Well, I sat here this morning pontificating how much money I could have made had I shorted Bear Stearns (I'm not an investor, though, and I don't have any money to play with). I also am so frustrated at having been sure over six months ago that the dollar would fall, yet being too chicken (or conservative?) to act on it.
Well, now I'm done with the dollar. I'm done with house prices. What I'm talking about is the collapse of the US economy. I am Chicken Little and I would like to let you know that the sky is falling.
The U.S Federal Reserve has officially thrown it's hat into the ring of the 'credit crisis' and is behaving like just another investment firm. Sure the Fed would be the biggest investment firm out there, but the moment it began acting like a puny bank and not the Federal Reserve of the richest and most powerful country on the planet, it began the decline to its own demise. And when the Fed goes, we all go.
Sorry for this doom and gloom. But there was hope even with a weak dollar. There was hope even with $10 a gallon gas. But there is no hope when the Fed goes down.
My recommendations? Dig a hole and crawl into it.
One could almost hear the panic in the Fed's announcement yesterday, that it was taking extraordinary weekend action ahead of today's resumption of trading in Asia to "bolster market liquidity and promote orderly market functioning." First, the Fed board unanimously authorized the Federal Reserve Bank of New York open its bank-lending facilities to non-bank securities firms, starting today. For at least six months, these securities dealers will be able to borrow from the Fed using "a broad range of investment-grade debt securities" as collateral [ed.- aka b.s. paper-backed nothingness], and they will benefit from the same discount rate charged to banks [ed. - sounds just like the 0% mortgages that started this craziness]. Secondly, the Fed lowered the discount rate by a quarter percentage point to 3.25% -- just one quarter point above its target federal-funds rate, which affects a broad field of mortgage and other consumer loans. Those decisions mark "one of the broadest expansions" of the Fed's lending authority since the 1930s, The Wall Street Journal notes, adding that the sharp market downturns in Tokyo, Hong Kong and elsewhere that ensued suggest "additional steps might be needed to calm markets." [ed. - there are no steps left. You can only go to 0%, and you subsequently will run out of money 'bailing' people out] The Fed's next scheduled meeting is tomorrow, when it is expected to again lower the federal-funds rate by at least half a percentage point [ed.- HOLY $HIT!!!].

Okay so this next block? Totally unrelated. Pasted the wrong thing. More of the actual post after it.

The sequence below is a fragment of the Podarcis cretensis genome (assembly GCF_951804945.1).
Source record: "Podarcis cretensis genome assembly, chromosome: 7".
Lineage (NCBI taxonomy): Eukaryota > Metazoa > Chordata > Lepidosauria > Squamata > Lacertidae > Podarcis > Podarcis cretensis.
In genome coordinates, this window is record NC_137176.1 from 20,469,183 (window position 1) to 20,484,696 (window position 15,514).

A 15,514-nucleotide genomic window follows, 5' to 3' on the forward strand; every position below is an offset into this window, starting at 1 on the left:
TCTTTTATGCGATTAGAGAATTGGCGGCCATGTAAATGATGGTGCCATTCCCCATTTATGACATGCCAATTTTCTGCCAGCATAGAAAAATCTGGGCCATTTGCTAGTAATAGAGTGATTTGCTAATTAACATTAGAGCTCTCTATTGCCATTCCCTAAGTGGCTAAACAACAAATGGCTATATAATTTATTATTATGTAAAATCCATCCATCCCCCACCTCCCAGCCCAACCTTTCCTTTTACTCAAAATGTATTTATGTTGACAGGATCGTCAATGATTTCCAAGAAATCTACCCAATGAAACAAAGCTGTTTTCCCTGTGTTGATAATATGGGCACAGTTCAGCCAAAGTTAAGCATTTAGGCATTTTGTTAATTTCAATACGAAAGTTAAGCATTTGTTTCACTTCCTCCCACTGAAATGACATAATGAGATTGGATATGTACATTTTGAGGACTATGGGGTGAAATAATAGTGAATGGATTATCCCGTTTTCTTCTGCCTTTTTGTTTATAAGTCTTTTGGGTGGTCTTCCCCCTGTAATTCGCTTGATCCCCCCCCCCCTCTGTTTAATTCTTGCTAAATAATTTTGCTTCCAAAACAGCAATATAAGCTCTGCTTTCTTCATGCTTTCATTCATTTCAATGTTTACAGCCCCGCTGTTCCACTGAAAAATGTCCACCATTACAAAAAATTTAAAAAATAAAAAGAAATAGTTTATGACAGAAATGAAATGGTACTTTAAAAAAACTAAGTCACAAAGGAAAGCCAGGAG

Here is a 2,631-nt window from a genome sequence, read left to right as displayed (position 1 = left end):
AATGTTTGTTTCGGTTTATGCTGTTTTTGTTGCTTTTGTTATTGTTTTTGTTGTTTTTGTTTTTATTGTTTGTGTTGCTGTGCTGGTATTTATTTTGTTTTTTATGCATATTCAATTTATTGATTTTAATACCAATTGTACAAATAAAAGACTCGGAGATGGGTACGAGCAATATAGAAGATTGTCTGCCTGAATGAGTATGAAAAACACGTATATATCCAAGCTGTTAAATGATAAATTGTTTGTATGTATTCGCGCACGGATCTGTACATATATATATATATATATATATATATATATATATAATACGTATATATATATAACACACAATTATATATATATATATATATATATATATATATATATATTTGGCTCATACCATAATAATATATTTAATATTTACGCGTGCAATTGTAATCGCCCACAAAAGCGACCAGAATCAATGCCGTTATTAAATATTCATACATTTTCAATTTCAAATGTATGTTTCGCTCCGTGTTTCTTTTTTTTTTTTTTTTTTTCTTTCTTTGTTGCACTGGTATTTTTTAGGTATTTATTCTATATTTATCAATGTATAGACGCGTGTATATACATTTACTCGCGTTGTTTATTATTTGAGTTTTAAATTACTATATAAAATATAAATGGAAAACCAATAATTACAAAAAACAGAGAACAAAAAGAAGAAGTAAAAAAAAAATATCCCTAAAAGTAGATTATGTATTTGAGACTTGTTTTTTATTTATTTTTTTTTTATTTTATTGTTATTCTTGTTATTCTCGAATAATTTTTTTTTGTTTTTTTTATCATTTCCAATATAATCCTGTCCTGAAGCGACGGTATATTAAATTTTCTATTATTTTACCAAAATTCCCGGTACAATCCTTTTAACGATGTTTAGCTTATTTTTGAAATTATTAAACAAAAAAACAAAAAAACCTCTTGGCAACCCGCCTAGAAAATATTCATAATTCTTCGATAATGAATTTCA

Almost as an afterthought, the Fed statement adds that "the Board also approved the financing arrangement announced by J.P. Morgan Chase & Co. and The Bear Stearns Companies Inc." But as the New York Times reports, that amounts to approval of a $30 billion credit line that engineers the takeover [ed.- nope. It's not a credit line. JPMorgan borrowed the funds needed for the purchase from the Federal Reserve to buy Bear Stearns at a firesale price. Shouldn't the funds have come from non-governmental sources? WTH is going on? The Fed is supposed to lend for basic overnight transactions, not long term buyouts!!]. This sum is aimed at helping J.P. Morgan deal with the mortgage-backed investments and other soured debt that no one wants to buy and that got Bear Stearns -- and so many others -- in trouble [ed. - so let me get this straight. Rather than let Bear Stearns pay for it's own bad business deals, the US Federal Reserve is financing the purchase of those very same bad business deals. Again, WTH?]. It sure isn't needed for the acquisition itself. J.P. Morgan is paying about $236 million, compared with Bear Stearns's stock-market value of about $3.5 billion as of Friday, after its initial bailout, and the $20 billion it was worth in January 2007, as The Wall Street Journal reports. Once customers and trading partners started fleeing Bear Stearns last week, it was left with what the Journal calls "a horrible choice: sell the firm -- at any price -- to a big bank willing to assume its trading obligations or file for bankruptcy." Or as one person involved in the negotiations tells the paper: "At the end of the day, what Bear Stearns was looking at was either taking $2 a share or going bust."